Flora of the Canadian Arctic Archipelago

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S.G. Aiken, M.J. Dallwitz, L.L. Consaul, C.L. McJannet, R.L. Boles, G.W. Argus, J.M. Gillett, P.J. Scott, R. Elven, M.C. LeBlanc, L.J. Gillespie, A.K. Brysting, H. Solstad, and J.G. Harris

Carex rupestris All.

English: Rock sedge,

French: Carex à écailles rousses, carex des rochers,

Inuktitut: Iviit, ivisuka, ivitsuskaka,

Inuvialuktun: Ivik.

Cyperaceae, Sedge family.

Published in Fl. Pedem. 2: 264. 1785.

Type: Allioni, Fl. Pedem. 2, tab. 92, 1785. fig. 1, selected by Egorova (1999?). Lectotype.

Synonymy. Carex drummondiana Dewey, Amer. J. Sci. 29: 251.t.V.f. 82. 1836.

Vegetative morphology. Plants (4–)8–15(–20) cm high; perennial herbs; caespitose; loosely tufted in several tufts (with short cord-like rhizomes between the tufts). Only fibrous roots present. Ground level or underground stems horizontal; rhizomatous, or stoloniferous (cord-like, brown or black); elongate. Ground level or underground stems scales present. Aerial stems erect; not filiform (rather coarse, 0.3–1.2 mm in diameter). Leaves present; mainly basal (compact plants), or distributed along the stems (tall plants); alternate; marcescent. Petioles absent. Sheaths present; persisting; forming a conspicuous build-up at the base of the plant, or not forming a conspicuous build-up at the base of the plant; brown, or reddish orange; sheath collars absent. Ligules present (up to 1.5 mm long, apex ovate). Leaves grass-like. Blades 20–120(–150) mm long, 0.5–2.5(–3) mm wide (when flat, 0.5 mm wide when loosely rolled), somewhat curled, linear, channelled (tips soon becoming brown and dry), veins parallel. Blade adaxial surface glabrous or scabrous (scaberulous seen at 40×). Blades not lobed. Blade margins entire, scabrous (scaberulous).

Reproductive morphology. Plants monoecious. Flowering stems triangular in cross section. Flowering stems about as high as the leaves; without leaves. Leaf or reduced bract subtending the base of the inflorescence absent. Inflorescences spicate (a single spike 8–20 mm long × 1.5–4 mm wide); (0.6–)1–2 cm long; 5–10 mm wide. Inflorescence unispicate. Inflorescence with 3–15 pistillate flowers. Individual spike(s) erect. Terminal spike staminate at the apex (staminate scales brown, margins hyaline, midvein paler, oblong-lanceolate to obovate 2.5–3.5 mm long × 1.4–2 mm wide; spike with a 3–15 pistillate flowers at the base). Floral scales longer than the perigynium in fruit (usually); brown (at the base, hyaline at the apex); with margins and sometimes midvein paler in colour than the adjacent area of the scale; ovate (to circular); (2.5–)3–3.5(–4) mm long; 1.5–2.6(–3) mm wide; glabrous; apex obtuse (often concealing perigynia). Flowers unisexual. Staminate flowers inconspicuous. Perianth represented by a perigynium. Stamens present (staminate flowers), or absent (pistillate flowers); 3. Anthers 1.8–2.2 mm long. Ovary superior; carpels 3; syncarpous. Perigynia contracted at the base into a stipe. Styles 3; partially fused; long and thick (extending beyond the beak). Stigmas per ovary 3. Placentation basal. Ovules per ovary 1. Fruit surrounded by a perigynium. Perigynia fused to the apex except for a small aperture through which the style protrudes; obovate (oblanceolate); (2.5–)2.8–3.5(–4) mm long; (1.4–)2–2.6(–2.9) mm wide; erect or ascending; golden brown (pale towards the base); membranous; surface dull; glabrous; faintly veined; apices merely conical or rounded. Fruit sessile; dry; an achene; ovoid, or obovate (2.2–2.5 × 1.5 mm); indehiscent. Achenes trigonous; filling the perigynia. Seeds 1.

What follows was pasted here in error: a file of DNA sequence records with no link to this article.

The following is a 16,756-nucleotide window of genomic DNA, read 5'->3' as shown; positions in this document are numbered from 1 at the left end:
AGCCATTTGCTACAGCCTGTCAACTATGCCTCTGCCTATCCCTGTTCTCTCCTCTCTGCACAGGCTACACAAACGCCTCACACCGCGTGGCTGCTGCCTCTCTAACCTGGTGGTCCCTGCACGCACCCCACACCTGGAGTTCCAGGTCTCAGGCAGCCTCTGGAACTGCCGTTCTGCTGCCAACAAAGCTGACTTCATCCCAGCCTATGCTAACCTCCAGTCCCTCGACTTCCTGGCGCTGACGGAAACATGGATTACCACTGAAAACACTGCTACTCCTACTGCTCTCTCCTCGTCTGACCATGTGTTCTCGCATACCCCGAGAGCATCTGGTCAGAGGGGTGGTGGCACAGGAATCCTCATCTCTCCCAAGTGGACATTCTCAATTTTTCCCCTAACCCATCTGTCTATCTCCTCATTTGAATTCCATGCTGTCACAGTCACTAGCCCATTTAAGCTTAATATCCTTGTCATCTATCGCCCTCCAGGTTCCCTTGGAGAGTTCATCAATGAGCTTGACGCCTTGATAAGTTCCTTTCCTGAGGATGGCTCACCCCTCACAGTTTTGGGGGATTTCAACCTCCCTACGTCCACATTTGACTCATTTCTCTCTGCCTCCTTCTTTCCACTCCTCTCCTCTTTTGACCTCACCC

Chromosome information. 2n = 50 and 52.

2n = 50 and 52.

2n = 50. Heilborn (1924, northern Norway); Flovik (1943, Svalbard?); Löve and Löve (1956, Iceland); Favarger (1959a, central Europe); Petrovsky and Zhukova (1978);

2n = about 50. Holmen (1952, Greenland); Murín (1978, central Europe);

2n = 52. Löve (1981d, northern Canada); Jørgensen et al. (1958, Greenland); Knaben and Engelskjøn (1967, Norway); Zhukova and Petrovsky (1971, northeastern Asia; 1987a, northeastern Asia); Druskovic (1995, southeastern Europe);

2n = about 52. Johnson and Packer (1968, northwestern Alaska).